Jerry Jacobs also showed some promise in his first start. He was culpable for some of the coverage issues on Minnesota’s game-winning drive, but overall, there’s plenty of positive film to build off of for the undrafted rookie.
After tinkering with the rotation through the first quarter of the season, this felt like the game where offensive coordinator Anthony Lynn and running backs coach Duce Staley found the best rhythm to the running back rotation.
Jamaal Williams got the start, but D’Andre Swift found himself in the game on the second and third snaps. The two switched off regularly, at least until late in the game, when the Lions were once again in frantic comeback mode and forced to lean more heavily on Swift.
He ended up dominating the final snap count, playing 50 reps compared to Williams’ 22, but both found adequate touches and did well to maximize their opportunities. Between his 11 carries and six targets in the passing game, Swift was the focus of more than a quarter of Detroit’s offensive snaps. Williams, meanwhile, got the ball 68% of the plays he was on the field.
The final result was 169 yards from scrimmage, 4.5 yards per carry and a rushing touchdown. That’s backfield production you can win with.
After another heart-breaking loss, the Lions are forced to pick up the pieces and move forward, knowing they have 12 more games this season. Outside the building, the doom-and-gloomers on the far end of the spectrum are whispering about the possibility of an 0-17 campaign, but that’s highly unlikely, even with the mounting injuries and difficult remaining slate of opponents.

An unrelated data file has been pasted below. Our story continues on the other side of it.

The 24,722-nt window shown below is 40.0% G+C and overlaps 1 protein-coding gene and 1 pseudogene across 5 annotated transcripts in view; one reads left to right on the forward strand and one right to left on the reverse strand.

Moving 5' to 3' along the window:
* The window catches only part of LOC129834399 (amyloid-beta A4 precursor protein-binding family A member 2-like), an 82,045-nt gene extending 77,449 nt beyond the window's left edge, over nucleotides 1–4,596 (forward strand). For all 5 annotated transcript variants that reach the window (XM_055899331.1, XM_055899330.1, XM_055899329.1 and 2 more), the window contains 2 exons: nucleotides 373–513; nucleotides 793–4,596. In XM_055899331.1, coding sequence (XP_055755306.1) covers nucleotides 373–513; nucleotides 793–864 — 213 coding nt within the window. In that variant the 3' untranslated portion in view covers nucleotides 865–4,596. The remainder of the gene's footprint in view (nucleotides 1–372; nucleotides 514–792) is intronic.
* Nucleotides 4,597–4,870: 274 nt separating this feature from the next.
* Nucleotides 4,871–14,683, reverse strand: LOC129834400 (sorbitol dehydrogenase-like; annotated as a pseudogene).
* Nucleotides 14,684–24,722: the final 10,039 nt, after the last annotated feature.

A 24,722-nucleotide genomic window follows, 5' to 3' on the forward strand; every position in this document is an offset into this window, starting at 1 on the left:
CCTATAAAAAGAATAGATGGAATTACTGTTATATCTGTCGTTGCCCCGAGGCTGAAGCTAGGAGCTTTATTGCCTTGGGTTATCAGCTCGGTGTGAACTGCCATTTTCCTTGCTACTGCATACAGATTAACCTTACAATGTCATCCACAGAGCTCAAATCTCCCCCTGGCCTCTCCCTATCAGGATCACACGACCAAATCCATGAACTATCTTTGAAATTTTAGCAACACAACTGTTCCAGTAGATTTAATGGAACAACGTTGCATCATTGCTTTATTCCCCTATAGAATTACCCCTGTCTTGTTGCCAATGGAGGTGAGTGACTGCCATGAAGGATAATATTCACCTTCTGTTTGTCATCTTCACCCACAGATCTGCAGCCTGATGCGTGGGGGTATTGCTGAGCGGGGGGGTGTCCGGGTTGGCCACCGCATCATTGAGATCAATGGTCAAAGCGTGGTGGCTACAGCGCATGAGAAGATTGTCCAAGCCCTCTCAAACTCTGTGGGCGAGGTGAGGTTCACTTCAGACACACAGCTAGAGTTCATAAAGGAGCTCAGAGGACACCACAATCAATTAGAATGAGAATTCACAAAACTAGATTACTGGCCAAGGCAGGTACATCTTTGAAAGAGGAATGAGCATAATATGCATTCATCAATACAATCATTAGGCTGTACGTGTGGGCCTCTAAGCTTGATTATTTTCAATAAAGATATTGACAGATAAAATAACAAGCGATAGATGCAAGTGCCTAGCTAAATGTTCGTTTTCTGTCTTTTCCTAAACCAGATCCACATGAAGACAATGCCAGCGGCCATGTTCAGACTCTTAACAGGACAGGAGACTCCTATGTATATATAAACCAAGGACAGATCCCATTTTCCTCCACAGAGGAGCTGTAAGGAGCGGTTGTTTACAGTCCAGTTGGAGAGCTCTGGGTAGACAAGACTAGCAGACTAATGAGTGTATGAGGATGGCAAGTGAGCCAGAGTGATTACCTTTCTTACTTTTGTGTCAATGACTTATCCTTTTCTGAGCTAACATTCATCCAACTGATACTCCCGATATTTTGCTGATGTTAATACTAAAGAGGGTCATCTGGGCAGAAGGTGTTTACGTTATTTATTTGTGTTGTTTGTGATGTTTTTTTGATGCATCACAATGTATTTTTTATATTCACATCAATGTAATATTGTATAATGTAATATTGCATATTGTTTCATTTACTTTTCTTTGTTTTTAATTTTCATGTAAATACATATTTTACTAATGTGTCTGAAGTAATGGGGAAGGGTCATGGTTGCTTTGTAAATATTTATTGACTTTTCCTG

So where does the first win come? Well, next week against Cincinnati isn’t out of the question. The Bengals are much improved this year, but that’s another young team just figuring out how to win, so they’re still susceptible to an upset.
A road game against the Los Angeles Rams, and some guy named Matthew Stafford, is an even bigger stretch.
No, if you ask me, a home tilt against the Eagles on Halloween seems like the prime spot for the Lions to stop the bleeding. Sure, Philadelphia has a couple of wins under their belt, including an impressive one over Carolina on Sunday, but they’re still an inconsistent team with no offensive identity.
If the Lions can avoid the turnovers that have cost them three of the past four weeks, I think that’s the one. Feel free to mark the prediction in your diaries.